When it comes to lighting in my tank, I would think it's probably on the low side, as far as a 4ft long tank goes... rather than having lights that go all the way across the top, I just have one 24" fluorescent strip in the centre, so the corners of the tank are always relatively dim. It is a 6500k tube from Home Depot... I'm not sure how many watts. It's the old fat kind (T12?). I also have always kept some floating plants... sometimes they've gotten a bit on the sparse side but there is always something. I think the current is also quite low. My filter is an eheim classic 2213. However when I first got into fishkeeping, I had an aquaclear 110, which created a huge current, so maybe that contributed to the early demise of my first angels?
I have asked my friend about my lack of success with angelfish, and he is just as baffled as I am. According to him, I keep a better maintenance schedule on my tanks than he does, and I have way more plants than him, too. But then, I'm not too sure what the tankmates are... if I remember correctly, though, there are no gouramis in his tank... maybe some mollies and rainbowfish. I can try talking to him again though.
You didn't observed any signs before they die such as a change in appetite?
Angelfish may harbor internal parasites that may not be apparent. I do not know if that's the cause in your case, but I had that issue. I didn't realize my guppies had parasitic worms until I saw the worms hanging from my Angelfish's vent opening. I treated my tank (after having 11 angelfish and a ton of guppies die), and that took care of the problem in my case.
Nope... they always seemed completely normal. If I were to observe anything odd, it would be within hours before they died... I'd watch the tank, everything would be fine... then a little while later I'd look again and one would be floating around aimlessly, but still alive... but not for long. Other than that, it was just a matter of finding another dead one without personally witnessing the aimless floating.
Are there parasites that would occur in one type of fish without affecting the others, though? I have always assumed that if it's in the water with the fish, any of them might get it.
Interestingly, nothing seemed to bother my corys, they were in the same tank the entire time, never lost one.
I might wonder what size Angelfish are being purchased.
if fish are lasting five or six month's, and are purchased at quarter size,, they should easily approach four to five inches with numerous small feeding's each day as is required for for most juvenile fish to attain good growth.
Larger fish when purchased ,,would be even a bit larger at five or six month's.
Small fish really do benefit from the small frequent feeding's and water changes may need to be increased in both size and frequency.
Smaller fishes may grab most of the food offered(Angelfish aren't as quick) and that which fall's to the bottom would quickly be set upon by fish such as the loaches you mentioned (Yo Yo,Zebra).Not much foraging opportunity for Angelfish.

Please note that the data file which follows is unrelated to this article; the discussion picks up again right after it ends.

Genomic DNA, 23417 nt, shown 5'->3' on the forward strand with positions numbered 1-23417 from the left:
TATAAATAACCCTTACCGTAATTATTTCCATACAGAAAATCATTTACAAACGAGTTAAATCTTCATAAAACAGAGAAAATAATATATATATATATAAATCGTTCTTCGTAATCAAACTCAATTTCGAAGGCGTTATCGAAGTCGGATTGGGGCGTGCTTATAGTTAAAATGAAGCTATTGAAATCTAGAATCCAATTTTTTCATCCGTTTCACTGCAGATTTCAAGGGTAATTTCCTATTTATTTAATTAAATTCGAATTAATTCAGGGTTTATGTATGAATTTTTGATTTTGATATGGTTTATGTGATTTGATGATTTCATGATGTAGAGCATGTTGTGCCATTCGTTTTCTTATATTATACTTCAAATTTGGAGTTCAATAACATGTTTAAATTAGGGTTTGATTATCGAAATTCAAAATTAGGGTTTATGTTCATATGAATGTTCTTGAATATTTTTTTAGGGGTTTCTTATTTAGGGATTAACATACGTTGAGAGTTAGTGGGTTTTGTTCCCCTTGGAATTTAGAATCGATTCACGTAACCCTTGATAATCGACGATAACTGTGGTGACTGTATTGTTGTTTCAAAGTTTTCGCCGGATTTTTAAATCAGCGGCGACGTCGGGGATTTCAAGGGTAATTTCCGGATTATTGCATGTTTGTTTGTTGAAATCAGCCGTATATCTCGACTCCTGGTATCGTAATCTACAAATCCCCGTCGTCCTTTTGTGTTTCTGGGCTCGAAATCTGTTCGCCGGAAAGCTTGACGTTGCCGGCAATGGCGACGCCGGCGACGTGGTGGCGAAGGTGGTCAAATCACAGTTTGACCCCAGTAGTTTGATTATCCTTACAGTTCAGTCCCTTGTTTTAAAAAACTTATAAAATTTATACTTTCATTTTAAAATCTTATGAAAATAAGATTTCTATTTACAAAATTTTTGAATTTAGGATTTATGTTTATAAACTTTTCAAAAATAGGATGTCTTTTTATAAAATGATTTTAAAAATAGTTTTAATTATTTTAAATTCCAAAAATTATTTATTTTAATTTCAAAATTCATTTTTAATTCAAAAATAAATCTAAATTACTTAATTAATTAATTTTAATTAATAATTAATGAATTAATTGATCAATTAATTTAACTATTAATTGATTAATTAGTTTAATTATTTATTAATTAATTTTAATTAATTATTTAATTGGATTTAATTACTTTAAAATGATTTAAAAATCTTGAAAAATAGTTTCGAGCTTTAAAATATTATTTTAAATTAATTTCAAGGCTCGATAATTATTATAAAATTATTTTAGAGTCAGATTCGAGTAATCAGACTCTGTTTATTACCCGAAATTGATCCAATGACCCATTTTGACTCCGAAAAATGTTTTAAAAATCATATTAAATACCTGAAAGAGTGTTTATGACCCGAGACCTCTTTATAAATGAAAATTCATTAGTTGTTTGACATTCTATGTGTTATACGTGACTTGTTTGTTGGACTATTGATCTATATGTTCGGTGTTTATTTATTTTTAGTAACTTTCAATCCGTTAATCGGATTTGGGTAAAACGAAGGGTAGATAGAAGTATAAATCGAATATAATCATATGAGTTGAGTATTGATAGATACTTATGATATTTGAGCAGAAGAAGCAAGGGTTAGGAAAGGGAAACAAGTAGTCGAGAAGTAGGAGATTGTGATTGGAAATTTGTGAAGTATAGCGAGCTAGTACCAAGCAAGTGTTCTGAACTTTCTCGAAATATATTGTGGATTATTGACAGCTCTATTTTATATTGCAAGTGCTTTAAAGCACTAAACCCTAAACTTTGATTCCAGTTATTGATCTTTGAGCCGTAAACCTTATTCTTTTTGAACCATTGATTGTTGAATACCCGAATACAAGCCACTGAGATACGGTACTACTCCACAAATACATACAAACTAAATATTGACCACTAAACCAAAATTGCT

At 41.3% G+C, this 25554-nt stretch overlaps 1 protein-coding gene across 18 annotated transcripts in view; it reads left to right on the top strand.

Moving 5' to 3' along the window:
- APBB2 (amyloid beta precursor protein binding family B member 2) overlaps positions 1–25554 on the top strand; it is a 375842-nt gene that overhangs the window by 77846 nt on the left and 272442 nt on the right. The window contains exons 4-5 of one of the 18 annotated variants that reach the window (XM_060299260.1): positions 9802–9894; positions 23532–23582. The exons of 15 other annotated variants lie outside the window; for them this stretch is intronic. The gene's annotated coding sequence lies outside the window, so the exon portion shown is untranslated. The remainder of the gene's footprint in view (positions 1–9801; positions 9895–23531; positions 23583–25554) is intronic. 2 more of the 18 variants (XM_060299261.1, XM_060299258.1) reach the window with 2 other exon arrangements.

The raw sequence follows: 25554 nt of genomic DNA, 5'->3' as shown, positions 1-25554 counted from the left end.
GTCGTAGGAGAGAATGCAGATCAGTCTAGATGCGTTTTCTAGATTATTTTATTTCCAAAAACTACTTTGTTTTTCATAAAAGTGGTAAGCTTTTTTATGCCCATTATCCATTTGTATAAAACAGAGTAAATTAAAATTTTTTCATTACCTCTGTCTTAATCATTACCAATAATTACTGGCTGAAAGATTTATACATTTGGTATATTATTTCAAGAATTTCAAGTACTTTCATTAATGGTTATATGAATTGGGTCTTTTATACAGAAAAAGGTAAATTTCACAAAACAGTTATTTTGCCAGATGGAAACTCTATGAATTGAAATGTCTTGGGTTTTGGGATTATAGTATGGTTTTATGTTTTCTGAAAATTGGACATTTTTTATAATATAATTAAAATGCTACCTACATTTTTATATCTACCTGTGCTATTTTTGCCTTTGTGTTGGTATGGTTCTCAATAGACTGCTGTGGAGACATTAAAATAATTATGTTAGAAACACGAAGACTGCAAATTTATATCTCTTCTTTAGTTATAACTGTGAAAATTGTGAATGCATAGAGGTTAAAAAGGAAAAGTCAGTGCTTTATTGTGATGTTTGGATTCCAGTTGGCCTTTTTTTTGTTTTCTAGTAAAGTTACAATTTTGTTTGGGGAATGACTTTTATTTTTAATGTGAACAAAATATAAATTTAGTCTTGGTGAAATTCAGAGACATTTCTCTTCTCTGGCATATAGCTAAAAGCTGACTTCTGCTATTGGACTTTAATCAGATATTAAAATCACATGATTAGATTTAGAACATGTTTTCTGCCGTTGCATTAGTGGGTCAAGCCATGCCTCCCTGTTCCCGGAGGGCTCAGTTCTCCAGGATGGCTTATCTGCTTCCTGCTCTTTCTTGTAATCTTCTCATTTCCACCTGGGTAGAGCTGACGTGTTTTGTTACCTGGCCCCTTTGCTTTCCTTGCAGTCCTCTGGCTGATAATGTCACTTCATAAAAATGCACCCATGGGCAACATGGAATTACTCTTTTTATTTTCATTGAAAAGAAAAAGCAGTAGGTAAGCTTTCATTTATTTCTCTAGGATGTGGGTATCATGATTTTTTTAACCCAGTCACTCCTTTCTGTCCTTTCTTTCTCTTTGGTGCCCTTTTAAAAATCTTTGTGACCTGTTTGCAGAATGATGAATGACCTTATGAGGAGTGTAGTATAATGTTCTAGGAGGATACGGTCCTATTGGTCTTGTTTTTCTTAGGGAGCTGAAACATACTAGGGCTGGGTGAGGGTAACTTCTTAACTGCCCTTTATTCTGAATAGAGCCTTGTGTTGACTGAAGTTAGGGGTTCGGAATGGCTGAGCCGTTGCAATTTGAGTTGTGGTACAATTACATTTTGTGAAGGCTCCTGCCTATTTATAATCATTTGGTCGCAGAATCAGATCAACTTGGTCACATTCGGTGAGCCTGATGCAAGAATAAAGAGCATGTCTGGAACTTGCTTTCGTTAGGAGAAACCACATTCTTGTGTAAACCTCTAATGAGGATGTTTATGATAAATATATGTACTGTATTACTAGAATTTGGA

The loaches could also make resting more difficult than need be for the Angelfish due in large part to their activity after dark.(most are extremely active at night) I attempted to keep a group of loaches (clown) with a group of Discus some years ago, and their activity at night while Discus were resting,,unnerved the Discus as they moved about the tank in an effort to avoid the loaches antic's.
I think stress can come in many way's and as Byron eluded to, best to provide a stress free enviornment in so much as we are able.
If the fishes being purchased are Adult fish,and are close to same size to prevent extreme bullying, then I may consider food's being offered to ensure fish are getting wide variety of FRESH foods as opposed to one or two.
I would lay off blood worms,or tubifex(these have proved problematic for me) and substitute with earthworm flake,Krill,Spirulina Brine shrimp,and a good pellet food such as New Life Spectrum or Hikari Cichlid pellet's.
I do not believe the Honey gourami would pose much of a threat to three or four inch Angelfish and they are not as likely to harbor iridovirus sometimes called.. Dwarf Gourami Disease such as other gourami are prone to, but I might still try and raise the Angelfish without their presence and I would not add any new fish to the Tank holding New Angelfish should you decide to try again.
I am on board with Byron,, I do not believe your source water from the tap to be a problem with domestic Angelfish, nor do I believe that any toxins such as paint fumes.deodorant spray's,hair gel,soap ,etc are entering the tank lest ALL fish begin exhibiting abnormal behaivor.
Would look to food's offered, and more sedate tankmates especially those that are active at night.
Cory's would maybe be my choice, for they don't grow as large as Yo Yo's, or Zebra'a, and are not seen by fish as any sort of threat or source of irritation at night.
No chinese alage eater's,shark's,etc Know what I mean? I thought so.8-)
Interesting comments about the size/feeding. I had honestly never thought of that. The majority of the angelfish have been pretty small, probably quarter sized or a little larger. The ones that lived the longest were the ones that were largest when I bought them. From what you described, it may very well have been that i wasn't feeding enough... I only feed once a day, and it's a combination of medium sized sinking pellets and occasional flake food, and I break up a couple algae wafers and drop them in for the loaches and bn pleco... maybe once a week or so I feed frozen bloodworms. They always seemed to eagerly/readily accept bloodworms from my hand... maybe they were just that starving. :(